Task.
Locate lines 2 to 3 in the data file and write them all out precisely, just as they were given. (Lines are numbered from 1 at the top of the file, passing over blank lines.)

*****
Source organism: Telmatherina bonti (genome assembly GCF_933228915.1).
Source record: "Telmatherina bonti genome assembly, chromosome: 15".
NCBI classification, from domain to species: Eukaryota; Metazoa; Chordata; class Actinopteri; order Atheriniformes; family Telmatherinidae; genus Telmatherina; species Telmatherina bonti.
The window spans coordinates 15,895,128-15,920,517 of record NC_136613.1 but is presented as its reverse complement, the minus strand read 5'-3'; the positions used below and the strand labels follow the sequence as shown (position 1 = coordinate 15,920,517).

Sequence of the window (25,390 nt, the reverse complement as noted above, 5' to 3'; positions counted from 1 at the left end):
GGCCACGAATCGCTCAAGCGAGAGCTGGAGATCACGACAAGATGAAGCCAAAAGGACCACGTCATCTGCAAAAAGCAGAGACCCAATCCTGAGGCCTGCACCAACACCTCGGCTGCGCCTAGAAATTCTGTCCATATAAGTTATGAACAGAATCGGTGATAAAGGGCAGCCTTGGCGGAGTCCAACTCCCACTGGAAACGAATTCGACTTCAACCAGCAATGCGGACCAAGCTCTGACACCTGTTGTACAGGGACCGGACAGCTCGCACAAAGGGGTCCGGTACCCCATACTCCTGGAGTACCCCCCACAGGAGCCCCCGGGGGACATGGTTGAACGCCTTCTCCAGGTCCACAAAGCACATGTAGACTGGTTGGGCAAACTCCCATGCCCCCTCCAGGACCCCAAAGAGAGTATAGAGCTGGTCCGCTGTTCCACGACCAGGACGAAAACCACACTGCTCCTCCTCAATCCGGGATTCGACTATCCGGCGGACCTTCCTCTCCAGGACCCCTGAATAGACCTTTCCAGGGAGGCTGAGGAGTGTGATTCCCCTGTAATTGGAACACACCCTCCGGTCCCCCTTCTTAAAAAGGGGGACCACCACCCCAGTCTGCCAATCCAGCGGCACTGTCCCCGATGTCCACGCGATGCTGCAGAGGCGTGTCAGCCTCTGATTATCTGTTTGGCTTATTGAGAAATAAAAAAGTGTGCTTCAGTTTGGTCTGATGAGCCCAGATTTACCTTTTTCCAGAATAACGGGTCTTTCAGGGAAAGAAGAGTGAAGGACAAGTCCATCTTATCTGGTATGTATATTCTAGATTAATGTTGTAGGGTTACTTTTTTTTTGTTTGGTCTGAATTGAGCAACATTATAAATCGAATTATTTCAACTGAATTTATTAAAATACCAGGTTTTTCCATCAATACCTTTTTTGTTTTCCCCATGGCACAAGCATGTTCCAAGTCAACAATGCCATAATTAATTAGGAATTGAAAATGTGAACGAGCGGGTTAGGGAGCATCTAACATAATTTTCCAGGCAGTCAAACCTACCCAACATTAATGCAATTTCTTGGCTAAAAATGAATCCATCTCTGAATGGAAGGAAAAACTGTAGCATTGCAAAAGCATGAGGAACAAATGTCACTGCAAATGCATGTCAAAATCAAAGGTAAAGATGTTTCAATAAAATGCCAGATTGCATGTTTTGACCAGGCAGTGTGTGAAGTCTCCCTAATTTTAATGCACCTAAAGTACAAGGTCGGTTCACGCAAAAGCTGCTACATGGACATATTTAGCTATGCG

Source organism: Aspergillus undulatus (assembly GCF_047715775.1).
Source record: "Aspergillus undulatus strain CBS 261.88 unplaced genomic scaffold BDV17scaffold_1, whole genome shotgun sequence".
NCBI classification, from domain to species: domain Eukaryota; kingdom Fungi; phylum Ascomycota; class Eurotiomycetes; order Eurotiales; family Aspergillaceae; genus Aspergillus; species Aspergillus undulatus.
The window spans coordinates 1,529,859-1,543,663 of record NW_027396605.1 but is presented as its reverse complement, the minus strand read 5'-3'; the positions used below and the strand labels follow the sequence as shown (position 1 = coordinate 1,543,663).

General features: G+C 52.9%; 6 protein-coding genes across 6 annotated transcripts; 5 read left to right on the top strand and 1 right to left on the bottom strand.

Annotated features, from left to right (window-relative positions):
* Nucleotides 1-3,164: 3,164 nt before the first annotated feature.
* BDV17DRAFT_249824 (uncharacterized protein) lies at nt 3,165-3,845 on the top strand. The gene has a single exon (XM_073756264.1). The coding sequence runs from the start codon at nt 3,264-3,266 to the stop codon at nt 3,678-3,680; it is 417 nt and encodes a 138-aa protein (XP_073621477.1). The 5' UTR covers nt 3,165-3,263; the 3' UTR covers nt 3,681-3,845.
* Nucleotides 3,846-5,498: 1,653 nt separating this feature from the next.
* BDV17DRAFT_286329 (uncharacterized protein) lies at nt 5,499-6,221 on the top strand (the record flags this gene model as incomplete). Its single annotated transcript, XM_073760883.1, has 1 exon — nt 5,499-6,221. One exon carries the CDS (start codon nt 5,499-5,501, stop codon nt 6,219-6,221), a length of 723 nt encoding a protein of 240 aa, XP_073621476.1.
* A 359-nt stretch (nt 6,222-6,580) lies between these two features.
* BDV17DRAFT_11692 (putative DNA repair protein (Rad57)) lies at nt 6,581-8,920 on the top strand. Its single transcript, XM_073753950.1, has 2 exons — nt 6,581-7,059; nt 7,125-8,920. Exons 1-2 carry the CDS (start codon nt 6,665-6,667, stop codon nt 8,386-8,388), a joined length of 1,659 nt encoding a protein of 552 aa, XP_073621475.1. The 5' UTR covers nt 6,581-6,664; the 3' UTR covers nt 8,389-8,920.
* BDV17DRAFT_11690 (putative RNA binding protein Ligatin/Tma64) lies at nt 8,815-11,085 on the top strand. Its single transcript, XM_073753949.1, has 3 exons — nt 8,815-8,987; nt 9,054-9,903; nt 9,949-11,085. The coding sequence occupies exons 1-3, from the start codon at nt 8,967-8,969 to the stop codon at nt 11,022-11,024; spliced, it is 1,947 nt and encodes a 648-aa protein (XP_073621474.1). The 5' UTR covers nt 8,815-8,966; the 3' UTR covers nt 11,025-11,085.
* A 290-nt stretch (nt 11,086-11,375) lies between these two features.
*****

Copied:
Source record: "Telmatherina bonti genome assembly, chromosome: 15".
NCBI classification, from domain to species: Eukaryota; Metazoa; Chordata; class Actinopteri; order Atheriniformes; family Telmatherinidae; genus Telmatherina; species Telmatherina bonti.